Sometimes, in the ebb and flow of labor relations, it’s wise to work things out quietly. Other times, you’d best sound the alarm.

In the case of the U.S. Postal Service, this is one of those other times.

“You don’t just go and tell management, ‘Hey, I saw that. That’s not allowed,’ ” Scott Adams said in an interview Wednesday. “At some point you have to hold their feet to the fire and say, ‘I’m telling you, and I have been telling you, you follow the rules. And when you don’t, we’re blowing it up.’ ”

Adams is president of the American Postal Workers Union Local 458, representing 550 postal clerks, maintenance workers, fleet drivers and mechanics throughout southern Maine. A 34-year veteran of the postal service, he’s also the guy who made national headlines last week when he blew the whistle on what many saw as a crime in progress.

In a nutshell, some 65,000 pieces of first-class mail were held back at the postal service’s Southern Maine Processing and Distribution Center in Scarborough this month to conform with a new policy stating that all delivery trucks must leave the facility exactly on time. Had the trucks been allowed to wait a mere 10 more minutes, that mail would have reached its destination that day.

Normally, that might be something to be handled internally. But these aren’t normal times: The snafu came amid the Trump administration’s blatant efforts, led by in-over-his-head Postmaster General Louis DeJoy, to slow down that mail on the cusp of a national election that will rely on mailed-in ballots like never before.

Good for Adams, who never dreamed his outcry would go so viral – but hardly regrets that it did.

And while we’re at it, good for Mark Seitz, president of the Maine State Association of Letter Carriers, for shining the spotlight late last month on a similar upper-management blunder – holding back the delivery of first-class and priority mail on three occasions in June and July so that fourth-class Amazon packages could go out more quickly.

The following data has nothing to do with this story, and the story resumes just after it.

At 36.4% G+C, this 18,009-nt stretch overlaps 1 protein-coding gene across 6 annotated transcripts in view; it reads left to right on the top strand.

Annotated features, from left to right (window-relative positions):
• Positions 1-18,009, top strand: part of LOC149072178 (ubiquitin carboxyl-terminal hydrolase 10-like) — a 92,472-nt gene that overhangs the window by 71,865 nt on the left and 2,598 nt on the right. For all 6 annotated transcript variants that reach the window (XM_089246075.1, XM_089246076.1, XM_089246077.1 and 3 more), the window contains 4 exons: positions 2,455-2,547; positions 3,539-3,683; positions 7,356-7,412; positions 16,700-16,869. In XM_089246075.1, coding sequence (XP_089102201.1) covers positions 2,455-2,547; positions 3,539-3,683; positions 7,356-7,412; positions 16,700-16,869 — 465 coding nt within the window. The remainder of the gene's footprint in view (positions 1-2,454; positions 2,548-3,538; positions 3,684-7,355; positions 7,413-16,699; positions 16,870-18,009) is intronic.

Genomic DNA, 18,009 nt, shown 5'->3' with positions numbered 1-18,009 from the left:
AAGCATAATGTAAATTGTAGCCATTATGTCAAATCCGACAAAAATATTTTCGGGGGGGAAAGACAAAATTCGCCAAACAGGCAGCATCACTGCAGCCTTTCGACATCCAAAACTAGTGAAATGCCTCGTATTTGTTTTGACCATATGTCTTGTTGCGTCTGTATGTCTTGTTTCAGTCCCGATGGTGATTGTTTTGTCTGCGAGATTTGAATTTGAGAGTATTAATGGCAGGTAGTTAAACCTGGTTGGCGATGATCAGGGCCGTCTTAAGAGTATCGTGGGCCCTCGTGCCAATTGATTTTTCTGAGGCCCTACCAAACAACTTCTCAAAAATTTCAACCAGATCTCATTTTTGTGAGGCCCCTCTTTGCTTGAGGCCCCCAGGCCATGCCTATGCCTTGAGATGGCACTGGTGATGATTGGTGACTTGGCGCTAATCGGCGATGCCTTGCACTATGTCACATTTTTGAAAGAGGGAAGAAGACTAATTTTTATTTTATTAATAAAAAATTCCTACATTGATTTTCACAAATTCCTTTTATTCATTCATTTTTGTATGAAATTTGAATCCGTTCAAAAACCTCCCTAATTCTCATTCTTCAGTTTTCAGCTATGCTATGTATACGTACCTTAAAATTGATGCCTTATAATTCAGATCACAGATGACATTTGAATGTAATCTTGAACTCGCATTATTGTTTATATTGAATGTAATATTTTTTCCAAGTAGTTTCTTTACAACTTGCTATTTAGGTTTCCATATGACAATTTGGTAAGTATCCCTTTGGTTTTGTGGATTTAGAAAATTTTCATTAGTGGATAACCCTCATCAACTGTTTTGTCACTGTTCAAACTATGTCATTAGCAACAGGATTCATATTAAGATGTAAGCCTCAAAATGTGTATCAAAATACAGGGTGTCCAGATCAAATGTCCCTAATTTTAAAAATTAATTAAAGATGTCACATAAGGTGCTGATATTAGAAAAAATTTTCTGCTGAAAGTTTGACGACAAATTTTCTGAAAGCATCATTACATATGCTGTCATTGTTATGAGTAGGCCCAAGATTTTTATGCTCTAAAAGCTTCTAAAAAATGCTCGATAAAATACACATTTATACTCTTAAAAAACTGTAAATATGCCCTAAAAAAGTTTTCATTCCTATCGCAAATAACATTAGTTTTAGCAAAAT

“I know I have freedom of speech as long as I’m off the clock and not in uniform and not on postal property,” Seitz, a mail carrier for 17 years, said in a separate interview. When the news media told him they needed an active postal employee to speak on the record for the story, he recalled, “I said, ‘Well, all right. I’ll bite the bullet.’ ”

Postal workers are, in many ways, a breed apart.

Their existence is mandated by no less than the U.S. Constitution. Yet their labor is viewed increasingly these days not as the public service it is, but as a quasi-business that should meet our needs – including that expensive “last mile” in the mail’s journey to our front doors – without taxpayer support.

They toil, as their unofficial motto notes, through snow, rain, heat and gloom of night, the 472 million pieces of mail they deliver each day reflecting nothing less than our national pulse.

We often don’t see them when they’re there. But we raise holy hell if, thanks to a sick call or a route change, they’re momentarily gone.

And now this.

The COVID-19 pandemic has put postal workers in harm’s way as they go door-to-door opening and closing our mailboxes, or try to maintain a safe distance from one another in processing facilities never designed for such precautions.